vendid - PCI vendor Id
devid - PCI device id
API returns pointer to
XDMA software
descriptor. This
pointer can be used
as parameter to other
XDMA driver API.
The API is used to get a pointer to
a DMA channel descriptor. XDMA
has four DMA channels.
This API is typically called during
initialization by the application
driver to acquire a DMA channel.
Once the channel is acquired, it
cannot be acquired until it is
relinquished.
ptr_dma_desc - XDMA
descriptor pointer acquired
from call to
xlnx_get_pform_dma_desc
channel_id - Channel number
dir - IN/OUT. Specifies
direction of data movement for
the channel. On the host system
OUT is specified if the channel
is used to move data to the
Endpoint. On Endpoint side, IN
is specified if the channel is
used to move data from the
host to the Endpoint.
pptr_chann_desc - Pointer to
place holder to store the
pointer to the XDMA channel
software descriptor populated
by the API. The returned
channel descriptor pointer is
used by other APIs.
ptr_chann_health - Callback
that notifies application driver
about changes in state of the
XDMA channel or DMA at large.
The application driver can
choose to keep this NULL. The
application driver should check
the channel’s state to get more
information.
API returns
XLNX_SUCCESS on
success. On failure, a
negative value is
returned. Check the
"/* Xilinx DMA driver
status messages */"
in the
ps_pcie_dma_driver.h
for more information
on error codes.
The API is used to relinquish an
acquired DMA channel.
ptr_chann_desc - Channel
descriptor pointer to be
released. Should have been
acquired by an earlier call to
xlnx_get_dma_channel.
API returns
XLNX_SUCCESS on
success. On failure, a
negative value is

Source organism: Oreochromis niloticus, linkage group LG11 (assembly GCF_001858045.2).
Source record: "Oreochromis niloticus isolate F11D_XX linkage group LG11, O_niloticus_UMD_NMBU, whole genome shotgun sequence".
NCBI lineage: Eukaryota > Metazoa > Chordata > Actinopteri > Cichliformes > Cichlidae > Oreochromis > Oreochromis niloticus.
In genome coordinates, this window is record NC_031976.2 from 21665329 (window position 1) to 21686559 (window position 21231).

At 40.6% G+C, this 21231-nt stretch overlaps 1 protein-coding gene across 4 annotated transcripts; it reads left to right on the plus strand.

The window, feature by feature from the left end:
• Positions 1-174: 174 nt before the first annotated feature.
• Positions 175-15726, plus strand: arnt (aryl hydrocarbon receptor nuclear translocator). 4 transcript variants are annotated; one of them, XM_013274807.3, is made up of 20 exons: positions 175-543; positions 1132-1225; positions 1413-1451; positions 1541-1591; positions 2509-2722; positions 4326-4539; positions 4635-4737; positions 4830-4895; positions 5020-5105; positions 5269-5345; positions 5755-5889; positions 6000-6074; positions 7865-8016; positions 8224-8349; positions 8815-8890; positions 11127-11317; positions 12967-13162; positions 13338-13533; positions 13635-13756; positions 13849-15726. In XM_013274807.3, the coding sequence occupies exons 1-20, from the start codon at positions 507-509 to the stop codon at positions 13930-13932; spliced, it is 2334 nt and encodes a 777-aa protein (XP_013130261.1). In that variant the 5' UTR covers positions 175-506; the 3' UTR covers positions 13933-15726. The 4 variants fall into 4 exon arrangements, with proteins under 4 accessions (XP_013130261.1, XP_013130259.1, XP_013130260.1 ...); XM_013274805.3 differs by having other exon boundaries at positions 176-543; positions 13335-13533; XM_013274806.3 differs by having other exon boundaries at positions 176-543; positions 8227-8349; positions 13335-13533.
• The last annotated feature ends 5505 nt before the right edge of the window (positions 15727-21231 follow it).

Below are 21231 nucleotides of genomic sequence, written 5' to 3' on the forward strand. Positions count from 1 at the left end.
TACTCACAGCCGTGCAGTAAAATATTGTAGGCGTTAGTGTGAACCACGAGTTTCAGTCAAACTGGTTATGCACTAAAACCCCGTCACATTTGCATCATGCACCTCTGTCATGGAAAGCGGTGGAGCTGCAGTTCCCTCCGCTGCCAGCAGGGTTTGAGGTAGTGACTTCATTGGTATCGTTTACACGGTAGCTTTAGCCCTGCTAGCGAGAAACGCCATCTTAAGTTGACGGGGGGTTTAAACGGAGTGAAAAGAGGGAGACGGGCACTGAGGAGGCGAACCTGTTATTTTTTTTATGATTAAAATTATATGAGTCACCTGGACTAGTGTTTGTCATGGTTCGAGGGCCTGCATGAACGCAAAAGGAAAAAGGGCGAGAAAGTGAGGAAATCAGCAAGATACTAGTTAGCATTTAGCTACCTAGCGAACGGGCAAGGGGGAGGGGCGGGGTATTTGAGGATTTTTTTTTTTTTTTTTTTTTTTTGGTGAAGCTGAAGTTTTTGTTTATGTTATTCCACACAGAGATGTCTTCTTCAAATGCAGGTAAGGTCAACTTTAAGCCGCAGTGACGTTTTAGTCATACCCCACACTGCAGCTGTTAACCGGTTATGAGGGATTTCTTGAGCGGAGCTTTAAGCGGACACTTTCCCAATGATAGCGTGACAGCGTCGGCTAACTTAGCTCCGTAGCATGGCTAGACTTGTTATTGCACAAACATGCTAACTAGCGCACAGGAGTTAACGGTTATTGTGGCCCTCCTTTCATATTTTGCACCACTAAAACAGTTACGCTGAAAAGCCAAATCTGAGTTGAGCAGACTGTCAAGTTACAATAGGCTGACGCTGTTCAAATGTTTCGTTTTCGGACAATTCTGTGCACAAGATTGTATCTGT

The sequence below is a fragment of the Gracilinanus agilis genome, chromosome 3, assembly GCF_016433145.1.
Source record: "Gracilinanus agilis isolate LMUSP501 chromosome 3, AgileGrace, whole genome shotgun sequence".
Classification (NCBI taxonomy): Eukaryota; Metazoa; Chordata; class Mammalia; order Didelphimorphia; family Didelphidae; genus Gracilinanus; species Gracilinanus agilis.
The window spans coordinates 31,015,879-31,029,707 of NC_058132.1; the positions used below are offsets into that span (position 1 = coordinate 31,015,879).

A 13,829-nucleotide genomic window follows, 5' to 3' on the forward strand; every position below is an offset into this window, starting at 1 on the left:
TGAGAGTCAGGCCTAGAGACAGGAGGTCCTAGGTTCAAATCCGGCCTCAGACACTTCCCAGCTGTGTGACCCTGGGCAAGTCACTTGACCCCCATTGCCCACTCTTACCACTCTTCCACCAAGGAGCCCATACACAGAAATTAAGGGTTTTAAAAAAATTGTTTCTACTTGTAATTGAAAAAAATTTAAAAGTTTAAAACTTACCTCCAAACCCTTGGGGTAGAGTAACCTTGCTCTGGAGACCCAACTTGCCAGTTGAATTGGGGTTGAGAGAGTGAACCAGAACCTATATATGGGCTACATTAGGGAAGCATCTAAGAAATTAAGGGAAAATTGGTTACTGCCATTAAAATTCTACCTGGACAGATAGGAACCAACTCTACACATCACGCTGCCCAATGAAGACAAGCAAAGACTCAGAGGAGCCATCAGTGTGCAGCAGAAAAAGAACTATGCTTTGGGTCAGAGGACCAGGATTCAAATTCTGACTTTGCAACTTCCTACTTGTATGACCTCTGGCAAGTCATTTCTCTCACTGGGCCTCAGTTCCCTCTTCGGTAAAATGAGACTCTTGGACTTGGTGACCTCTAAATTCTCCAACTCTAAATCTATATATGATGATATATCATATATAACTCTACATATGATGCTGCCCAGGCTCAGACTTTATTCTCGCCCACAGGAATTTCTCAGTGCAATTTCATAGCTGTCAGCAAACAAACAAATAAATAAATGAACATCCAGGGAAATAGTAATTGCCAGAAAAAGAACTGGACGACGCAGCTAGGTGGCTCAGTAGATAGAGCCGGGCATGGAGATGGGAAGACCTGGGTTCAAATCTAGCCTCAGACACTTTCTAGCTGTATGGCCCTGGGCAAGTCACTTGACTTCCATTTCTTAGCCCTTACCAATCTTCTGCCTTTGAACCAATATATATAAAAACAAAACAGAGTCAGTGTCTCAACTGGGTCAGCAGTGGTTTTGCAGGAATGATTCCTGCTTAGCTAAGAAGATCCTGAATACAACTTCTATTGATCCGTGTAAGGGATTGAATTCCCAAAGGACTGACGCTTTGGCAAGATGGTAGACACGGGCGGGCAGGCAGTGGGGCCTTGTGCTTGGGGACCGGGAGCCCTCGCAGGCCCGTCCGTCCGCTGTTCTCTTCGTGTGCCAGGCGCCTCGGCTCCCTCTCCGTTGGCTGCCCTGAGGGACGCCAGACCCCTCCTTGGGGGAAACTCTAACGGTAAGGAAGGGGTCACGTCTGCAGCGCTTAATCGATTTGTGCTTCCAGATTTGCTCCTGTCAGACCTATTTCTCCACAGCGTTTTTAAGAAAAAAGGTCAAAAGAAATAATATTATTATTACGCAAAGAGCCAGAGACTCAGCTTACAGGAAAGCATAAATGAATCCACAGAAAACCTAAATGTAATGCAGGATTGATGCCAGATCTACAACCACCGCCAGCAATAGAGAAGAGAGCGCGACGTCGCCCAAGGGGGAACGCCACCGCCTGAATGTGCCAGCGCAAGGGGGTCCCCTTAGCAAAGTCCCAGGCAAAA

returned. Check the
"/* Xilinx DMA driver
status messages */"
in
ps_pcie_dma_driver.h
for more information
on error codes.
xlnx_rel_dma_channel (
ps_pcie_dma_chann_desc_t
*ptr_chann_desc);
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Appendix D: APIs Provided by the XDMA Driver in Linux
Table D-1:
APIs Provided by the XDMA Driver in Linux (Cont’d)
API Prototype
int xlnx_alloc_queues(
ps_pcie_dma_chann_desc_t
*ptr_chann_desc,
Details
Parameters
Return
Allocates Source/Destination side
Data & Status Queues. Based on
direction of channel (specified
during call to get DMA channel)
appropriate Queues are created.
ptr_chann_desc - Channel
descriptor pointer acquired by
an earlier call to
xlnx_get_dma_channel.
ptr_data_q_addr_hi - Pointer
to placeholder for upper 32 bits
of data queue address.
ptr_data_q_addr_lo - Pointer
to placeholder for lower 32 bits
of data queue address.
ptr_sta_q_addr_hi - Pointer to
placeholder for upper 32 bits of
status queue address.
ptr_sta_q_addr_lo - Pointer to
placeholder for lower 32 bits of
status queue address.
q_num_elements - Number of
queue elements requested. This
determines the number of
buffer descriptors.
API returns
XLNX_SUCCESS on
success. On failure, a
negative value is
returned. Check the
"/* Xilinx DMA driver
status messages */"
in
ps_pcie_dma_driver.h
for more information
on error codes.
De-allocates source/destination
side data and status queues.
ptr_chann_desc - Channel
descriptor pointer.
Returns
XLNX_SUCCESS on
success. On failure, a
negative value is
returned. Check the
"/* Xilinx DMA driver
status messages */"
in
ps_pcie_dma_driver.h
for more information
on error codes.
Activate acquired DMA channel
for usage.
ptr_chann_desc - Channel
descriptor pointer acquired by
an earlier call to
xlnx_get_dma_channel.
data_q_addr_hi - Upper 32 bits
of data queue address.
data_q_addr_lo - Lower 32 bits
of data queue address.
data_q_sz - Number of
elements in data queue. This is
typically same as
q_num_elements passed in call
to xlnx_alloc_queues.